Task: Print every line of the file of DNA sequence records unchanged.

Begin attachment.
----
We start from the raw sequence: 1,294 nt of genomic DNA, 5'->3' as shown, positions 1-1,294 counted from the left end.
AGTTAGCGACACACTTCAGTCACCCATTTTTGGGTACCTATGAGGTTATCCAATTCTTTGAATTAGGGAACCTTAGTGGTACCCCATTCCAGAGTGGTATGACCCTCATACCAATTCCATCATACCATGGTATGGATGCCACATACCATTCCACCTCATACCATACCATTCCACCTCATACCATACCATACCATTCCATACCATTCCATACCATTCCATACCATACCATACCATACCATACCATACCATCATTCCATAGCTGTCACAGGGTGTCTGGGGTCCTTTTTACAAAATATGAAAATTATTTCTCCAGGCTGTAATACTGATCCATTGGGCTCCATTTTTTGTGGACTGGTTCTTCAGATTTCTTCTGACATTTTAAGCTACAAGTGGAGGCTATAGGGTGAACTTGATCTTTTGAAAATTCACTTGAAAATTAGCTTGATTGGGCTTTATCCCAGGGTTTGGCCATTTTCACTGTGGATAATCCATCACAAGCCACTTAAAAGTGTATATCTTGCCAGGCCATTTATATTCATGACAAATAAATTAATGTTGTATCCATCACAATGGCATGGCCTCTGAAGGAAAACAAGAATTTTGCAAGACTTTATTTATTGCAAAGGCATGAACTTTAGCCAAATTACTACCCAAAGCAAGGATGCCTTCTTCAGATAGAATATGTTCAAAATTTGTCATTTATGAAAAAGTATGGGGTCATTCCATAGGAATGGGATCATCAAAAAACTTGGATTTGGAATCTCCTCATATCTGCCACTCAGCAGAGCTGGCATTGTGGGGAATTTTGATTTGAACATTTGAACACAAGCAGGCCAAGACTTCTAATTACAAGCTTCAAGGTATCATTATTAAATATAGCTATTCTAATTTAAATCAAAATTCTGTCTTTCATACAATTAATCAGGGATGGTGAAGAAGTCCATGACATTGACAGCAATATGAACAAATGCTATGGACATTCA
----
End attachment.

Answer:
We start from the raw sequence: 1,294 nt of genomic DNA, 5'->3' as shown, positions 1-1,294 counted from the left end.
AGTTAGCGACACACTTCAGTCACCCATTTTTGGGTACCTATGAGGTTATCCAATTCTTTGAATTAGGGAACCTTAGTGGTACCCCATTCCAGAGTGGTATGACCCTCATACCAATTCCATCATACCATGGTATGGATGCCACATACCATTCCACCTCATACCATACCATTCCACCTCATACCATACCATACCATTCCATACCATTCCATACCATTCCATACCATACCATACCATACCATACCATACCATCATTCCATAGCTGTCACAGGGTGTCTGGGGTCCTTTTTACAAAATATGAAAATTATTTCTCCAGGCTGTAATACTGATCCATTGGGCTCCATTTTTTGTGGACTGGTTCTTCAGATTTCTTCTGACATTTTAAGCTACAAGTGGAGGCTATAGGGTGAACTTGATCTTTTGAAAATTCACTTGAAAATTAGCTTGATTGGGCTTTATCCCAGGGTTTGGCCATTTTCACTGTGGATAATCCATCACAAGCCACTTAAAAGTGTATATCTTGCCAGGCCATTTATATTCATGACAAATAAATTAATGTTGTATCCATCACAATGGCATGGCCTCTGAAGGAAAACAAGAATTTTGCAAGACTTTATTTATTGCAAAGGCATGAACTTTAGCCAAATTACTACCCAAAGCAAGGATGCCTTCTTCAGATAGAATATGTTCAAAATTTGTCATTTATGAAAAAGTATGGGGTCATTCCATAGGAATGGGATCATCAAAAAACTTGGATTTGGAATCTCCTCATATCTGCCACTCAGCAGAGCTGGCATTGTGGGGAATTTTGATTTGAACATTTGAACACAAGCAGGCCAAGACTTCTAATTACAAGCTTCAAGGTATCATTATTAAATATAGCTATTCTAATTTAAATCAAAATTCTGTCTTTCATACAATTAATCAGGGATGGTGAAGAAGTCCATGACATTGACAGCAATATGAACAAATGCTATGGACATTCA